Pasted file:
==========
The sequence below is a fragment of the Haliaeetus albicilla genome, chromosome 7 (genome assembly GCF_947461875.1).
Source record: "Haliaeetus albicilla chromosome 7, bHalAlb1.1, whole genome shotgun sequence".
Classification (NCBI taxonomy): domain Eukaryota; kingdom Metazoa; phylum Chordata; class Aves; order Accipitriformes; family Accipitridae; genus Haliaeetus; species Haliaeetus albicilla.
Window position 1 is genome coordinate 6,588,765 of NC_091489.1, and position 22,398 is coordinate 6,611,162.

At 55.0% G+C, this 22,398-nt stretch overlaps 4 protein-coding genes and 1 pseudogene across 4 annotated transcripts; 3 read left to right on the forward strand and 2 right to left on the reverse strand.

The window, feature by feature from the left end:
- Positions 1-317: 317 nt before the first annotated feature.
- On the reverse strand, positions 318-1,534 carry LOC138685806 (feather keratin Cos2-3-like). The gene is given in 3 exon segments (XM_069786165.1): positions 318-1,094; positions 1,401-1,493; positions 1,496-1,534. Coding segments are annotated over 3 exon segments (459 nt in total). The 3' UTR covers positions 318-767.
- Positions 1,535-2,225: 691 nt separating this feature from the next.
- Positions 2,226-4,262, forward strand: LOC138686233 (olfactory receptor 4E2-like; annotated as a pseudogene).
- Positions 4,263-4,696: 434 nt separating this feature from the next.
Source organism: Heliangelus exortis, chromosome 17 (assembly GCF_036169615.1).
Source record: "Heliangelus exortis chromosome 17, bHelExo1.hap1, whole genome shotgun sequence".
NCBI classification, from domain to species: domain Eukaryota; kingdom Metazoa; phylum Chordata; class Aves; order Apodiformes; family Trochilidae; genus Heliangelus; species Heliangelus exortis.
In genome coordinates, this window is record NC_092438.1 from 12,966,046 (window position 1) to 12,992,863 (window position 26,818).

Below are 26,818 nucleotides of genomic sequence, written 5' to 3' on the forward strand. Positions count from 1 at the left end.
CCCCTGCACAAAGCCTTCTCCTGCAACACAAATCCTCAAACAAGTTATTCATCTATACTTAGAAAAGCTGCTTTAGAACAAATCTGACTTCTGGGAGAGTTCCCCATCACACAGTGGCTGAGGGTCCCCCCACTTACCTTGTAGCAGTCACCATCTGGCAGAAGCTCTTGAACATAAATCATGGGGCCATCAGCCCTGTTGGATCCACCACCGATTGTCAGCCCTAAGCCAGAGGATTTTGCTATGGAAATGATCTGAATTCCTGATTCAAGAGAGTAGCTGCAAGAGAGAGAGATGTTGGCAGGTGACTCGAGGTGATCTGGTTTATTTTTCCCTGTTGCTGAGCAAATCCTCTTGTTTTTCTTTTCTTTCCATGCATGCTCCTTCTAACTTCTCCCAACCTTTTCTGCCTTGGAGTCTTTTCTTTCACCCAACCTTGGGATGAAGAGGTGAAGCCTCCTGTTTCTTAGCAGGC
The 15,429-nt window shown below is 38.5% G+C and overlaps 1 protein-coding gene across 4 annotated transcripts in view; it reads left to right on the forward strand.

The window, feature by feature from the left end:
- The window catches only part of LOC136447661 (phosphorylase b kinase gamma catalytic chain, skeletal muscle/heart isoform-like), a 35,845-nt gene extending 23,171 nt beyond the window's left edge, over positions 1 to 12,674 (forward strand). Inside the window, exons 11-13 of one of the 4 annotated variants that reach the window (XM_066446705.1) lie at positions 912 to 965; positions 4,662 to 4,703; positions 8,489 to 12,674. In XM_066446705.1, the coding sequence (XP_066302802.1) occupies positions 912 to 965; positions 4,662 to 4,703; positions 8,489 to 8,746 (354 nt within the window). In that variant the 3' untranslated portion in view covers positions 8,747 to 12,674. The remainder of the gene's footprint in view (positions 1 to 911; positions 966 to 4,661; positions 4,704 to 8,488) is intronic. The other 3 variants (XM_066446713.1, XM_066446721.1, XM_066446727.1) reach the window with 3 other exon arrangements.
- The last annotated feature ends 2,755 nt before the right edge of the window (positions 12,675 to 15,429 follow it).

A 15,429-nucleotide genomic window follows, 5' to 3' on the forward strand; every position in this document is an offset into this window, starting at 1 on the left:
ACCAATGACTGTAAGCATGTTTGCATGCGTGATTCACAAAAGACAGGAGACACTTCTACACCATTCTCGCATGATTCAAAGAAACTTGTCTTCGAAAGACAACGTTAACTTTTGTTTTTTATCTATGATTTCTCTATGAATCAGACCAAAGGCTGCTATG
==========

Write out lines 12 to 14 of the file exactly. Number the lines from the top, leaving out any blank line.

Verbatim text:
Source organism: Heliangelus exortis, chromosome 17 (assembly GCF_036169615.1).
Source record: "Heliangelus exortis chromosome 17, bHelExo1.hap1, whole genome shotgun sequence".
NCBI classification, from domain to species: domain Eukaryota; kingdom Metazoa; phylum Chordata; class Aves; order Apodiformes; family Trochilidae; genus Heliangelus; species Heliangelus exortis.